Are Prenuptial Agreements Valid in Arizona?
Arizona adopted the Uniform Premarital Agreement Act, which makes premarital agreements legal in Arizona. Prior decisions from the Arizona court of Appeals held people are free to characterize what would otherwise be community property into the separate property of one of the spouses by entering into valid Post-Nuptial Agreements.
However, written premarital agreements entered into before marriage are treated differently than post-nuptial agreements entered after the parties become married. A Premarital Agreement will be enforced as long as both parties had full prior disclosure of the financial condition of the other party or such disclosure of that information was expressly waived in the written agreement, both parties voluntarily entered into the agreement, and the court does not find the agreement to be unconscionable. A Post-Nuptial Agreement, however, is only enforceable if the court finds it to be fair and equitable; thereby making them significantly more prone to attack.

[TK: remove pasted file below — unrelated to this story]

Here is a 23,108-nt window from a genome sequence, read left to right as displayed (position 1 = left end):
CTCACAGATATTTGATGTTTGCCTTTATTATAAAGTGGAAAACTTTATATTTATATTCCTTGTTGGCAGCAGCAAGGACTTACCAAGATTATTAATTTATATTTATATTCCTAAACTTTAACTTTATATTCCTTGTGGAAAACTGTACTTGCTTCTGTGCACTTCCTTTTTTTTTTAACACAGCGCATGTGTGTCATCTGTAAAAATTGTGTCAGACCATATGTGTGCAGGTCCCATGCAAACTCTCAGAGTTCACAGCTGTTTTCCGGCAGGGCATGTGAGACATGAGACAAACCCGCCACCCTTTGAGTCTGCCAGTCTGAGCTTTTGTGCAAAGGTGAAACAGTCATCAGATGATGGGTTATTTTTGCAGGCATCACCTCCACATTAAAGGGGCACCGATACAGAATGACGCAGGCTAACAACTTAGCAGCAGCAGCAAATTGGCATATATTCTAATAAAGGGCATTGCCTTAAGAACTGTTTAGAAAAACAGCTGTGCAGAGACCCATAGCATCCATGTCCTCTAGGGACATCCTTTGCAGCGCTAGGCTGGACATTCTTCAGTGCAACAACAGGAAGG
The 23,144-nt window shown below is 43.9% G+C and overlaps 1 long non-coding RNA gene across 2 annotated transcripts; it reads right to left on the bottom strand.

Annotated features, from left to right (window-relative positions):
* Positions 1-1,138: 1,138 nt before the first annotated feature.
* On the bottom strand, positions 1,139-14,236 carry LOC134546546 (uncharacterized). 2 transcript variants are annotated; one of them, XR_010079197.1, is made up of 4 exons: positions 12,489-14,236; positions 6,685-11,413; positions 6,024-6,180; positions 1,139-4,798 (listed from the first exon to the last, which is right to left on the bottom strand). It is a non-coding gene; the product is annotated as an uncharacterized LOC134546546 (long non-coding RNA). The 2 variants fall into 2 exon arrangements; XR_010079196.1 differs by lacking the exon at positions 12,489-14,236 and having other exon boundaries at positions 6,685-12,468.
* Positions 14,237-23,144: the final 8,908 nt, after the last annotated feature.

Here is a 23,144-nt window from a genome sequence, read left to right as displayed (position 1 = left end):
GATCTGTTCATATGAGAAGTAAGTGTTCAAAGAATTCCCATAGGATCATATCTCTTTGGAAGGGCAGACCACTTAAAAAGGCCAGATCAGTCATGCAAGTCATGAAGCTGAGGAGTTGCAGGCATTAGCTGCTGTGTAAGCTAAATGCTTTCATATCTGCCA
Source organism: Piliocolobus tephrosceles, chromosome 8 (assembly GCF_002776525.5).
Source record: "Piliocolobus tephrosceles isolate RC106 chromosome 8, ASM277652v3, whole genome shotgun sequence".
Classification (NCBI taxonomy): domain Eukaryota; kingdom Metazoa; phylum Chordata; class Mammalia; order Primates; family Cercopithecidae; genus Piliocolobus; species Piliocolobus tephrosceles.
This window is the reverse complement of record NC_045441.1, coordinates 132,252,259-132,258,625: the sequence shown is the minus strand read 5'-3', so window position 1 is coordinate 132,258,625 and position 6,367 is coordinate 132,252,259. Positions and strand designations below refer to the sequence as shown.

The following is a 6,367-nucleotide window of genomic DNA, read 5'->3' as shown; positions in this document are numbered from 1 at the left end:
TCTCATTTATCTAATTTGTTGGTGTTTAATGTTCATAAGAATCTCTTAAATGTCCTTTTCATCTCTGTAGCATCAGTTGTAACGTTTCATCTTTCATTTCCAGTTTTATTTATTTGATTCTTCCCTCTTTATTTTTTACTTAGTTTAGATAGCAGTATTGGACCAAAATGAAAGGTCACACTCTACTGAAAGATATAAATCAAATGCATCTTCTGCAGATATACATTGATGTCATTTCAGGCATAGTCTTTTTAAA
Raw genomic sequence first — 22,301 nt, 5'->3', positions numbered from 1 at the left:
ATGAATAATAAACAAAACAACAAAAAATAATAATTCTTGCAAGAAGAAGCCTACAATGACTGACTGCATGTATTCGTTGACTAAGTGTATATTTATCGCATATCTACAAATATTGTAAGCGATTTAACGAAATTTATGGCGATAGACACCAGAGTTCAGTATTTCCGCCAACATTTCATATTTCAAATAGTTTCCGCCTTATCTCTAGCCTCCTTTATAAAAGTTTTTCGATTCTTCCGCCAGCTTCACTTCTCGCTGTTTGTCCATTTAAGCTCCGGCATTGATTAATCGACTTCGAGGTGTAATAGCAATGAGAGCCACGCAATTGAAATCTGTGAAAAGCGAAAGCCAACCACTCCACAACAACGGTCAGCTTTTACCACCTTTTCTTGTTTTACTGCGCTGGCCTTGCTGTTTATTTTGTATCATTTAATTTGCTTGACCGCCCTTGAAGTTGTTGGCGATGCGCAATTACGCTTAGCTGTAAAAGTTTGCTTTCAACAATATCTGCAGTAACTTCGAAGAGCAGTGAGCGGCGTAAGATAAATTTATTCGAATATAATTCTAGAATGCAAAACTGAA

For more information on the factors a trial court is required to consider when determining whether to enforce a premarital agreement, please read our synopsis of the Arizona Court of Appeals decision in the case of Pownall v. Pownall.
The Arizona Court of Appeals in the case of Schlaefer v Financial Management Service, Inc. addressed the issue of whether a premarital agreement was binding upon creditors. The conclusion from the court of appeals in that case was that the premarital agreement in that case was binding on the creditors, which prevented wife’s creditors from going after the husband’s assets for a debt wife did not pay.
It is always good practice to record a Notice of Entry of Premarital Agreement with the county recorders office. This Notice does not state the terms of the premarital agreement and is intended only to provide official public notice to all creditors of the existence of possible changes to community property holdings and liabilities of the spouses before granting either spouse credit.
The Arizona Court of appeals, however, in the case of Industrial Commission of Arizona v. Wright held that a post-nuptial agreement entered into during the marriage is not binding on the creditor in that case. The reasoning of the court was that the spouses in that case were found by the court to have entered into the post-nuptial agreement for the purpose of defrauding a creditor; which the court would not allow.
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